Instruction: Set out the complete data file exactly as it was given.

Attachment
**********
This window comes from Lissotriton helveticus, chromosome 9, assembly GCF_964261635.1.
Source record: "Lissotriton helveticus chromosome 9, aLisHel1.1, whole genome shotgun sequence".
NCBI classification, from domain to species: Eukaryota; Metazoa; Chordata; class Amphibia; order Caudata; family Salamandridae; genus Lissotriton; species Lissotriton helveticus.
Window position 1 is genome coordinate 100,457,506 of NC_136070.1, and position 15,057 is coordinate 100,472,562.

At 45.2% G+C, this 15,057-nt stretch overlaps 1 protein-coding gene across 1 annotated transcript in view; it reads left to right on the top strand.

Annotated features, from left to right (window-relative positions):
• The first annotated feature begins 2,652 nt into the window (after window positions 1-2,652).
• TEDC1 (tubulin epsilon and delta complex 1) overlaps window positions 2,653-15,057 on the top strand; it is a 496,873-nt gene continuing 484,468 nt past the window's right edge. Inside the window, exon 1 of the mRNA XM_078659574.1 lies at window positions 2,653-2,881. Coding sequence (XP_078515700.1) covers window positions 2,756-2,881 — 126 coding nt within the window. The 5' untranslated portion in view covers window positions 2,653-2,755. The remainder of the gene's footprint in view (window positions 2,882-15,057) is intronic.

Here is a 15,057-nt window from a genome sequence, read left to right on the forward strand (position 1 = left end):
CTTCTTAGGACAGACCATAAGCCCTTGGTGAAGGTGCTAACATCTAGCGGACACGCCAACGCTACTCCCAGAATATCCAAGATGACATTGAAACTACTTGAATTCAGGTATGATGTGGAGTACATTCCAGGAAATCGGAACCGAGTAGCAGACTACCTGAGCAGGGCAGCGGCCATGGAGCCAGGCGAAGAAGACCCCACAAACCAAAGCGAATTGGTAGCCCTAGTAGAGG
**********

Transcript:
This window comes from Lissotriton helveticus, chromosome 9, assembly GCF_964261635.1.
Source record: "Lissotriton helveticus chromosome 9, aLisHel1.1, whole genome shotgun sequence".
NCBI classification, from domain to species: Eukaryota; Metazoa; Chordata; class Amphibia; order Caudata; family Salamandridae; genus Lissotriton; species Lissotriton helveticus.
Window position 1 is genome coordinate 100,457,506 of NC_136070.1, and position 15,057 is coordinate 100,472,562.

At 45.2% G+C, this 15,057-nt stretch overlaps 1 protein-coding gene across 1 annotated transcript in view; it reads left to right on the top strand.

Annotated features, from left to right (window-relative positions):
• The first annotated feature begins 2,652 nt into the window (after window positions 1-2,652).
• TEDC1 (tubulin epsilon and delta complex 1) overlaps window positions 2,653-15,057 on the top strand; it is a 496,873-nt gene continuing 484,468 nt past the window's right edge. Inside the window, exon 1 of the mRNA XM_078659574.1 lies at window positions 2,653-2,881. Coding sequence (XP_078515700.1) covers window positions 2,756-2,881 — 126 coding nt within the window. The 5' untranslated portion in view covers window positions 2,653-2,755. The remainder of the gene's footprint in view (window positions 2,882-15,057) is intronic.

Here is a 15,057-nt window from a genome sequence, read left to right on the forward strand (position 1 = left end):
CTTCTTAGGACAGACCATAAGCCCTTGGTGAAGGTGCTAACATCTAGCGGACACGCCAACGCTACTCCCAGAATATCCAAGATGACATTGAAACTACTTGAATTCAGGTATGATGTGGAGTACATTCCAGGAAATCGGAACCGAGTAGCAGACTACCTGAGCAGGGCAGCGGCCATGGAGCCAGGCGAAGAAGACCCCACAAACCAAAGCGAATTGGTAGCCCTAGTAGAGG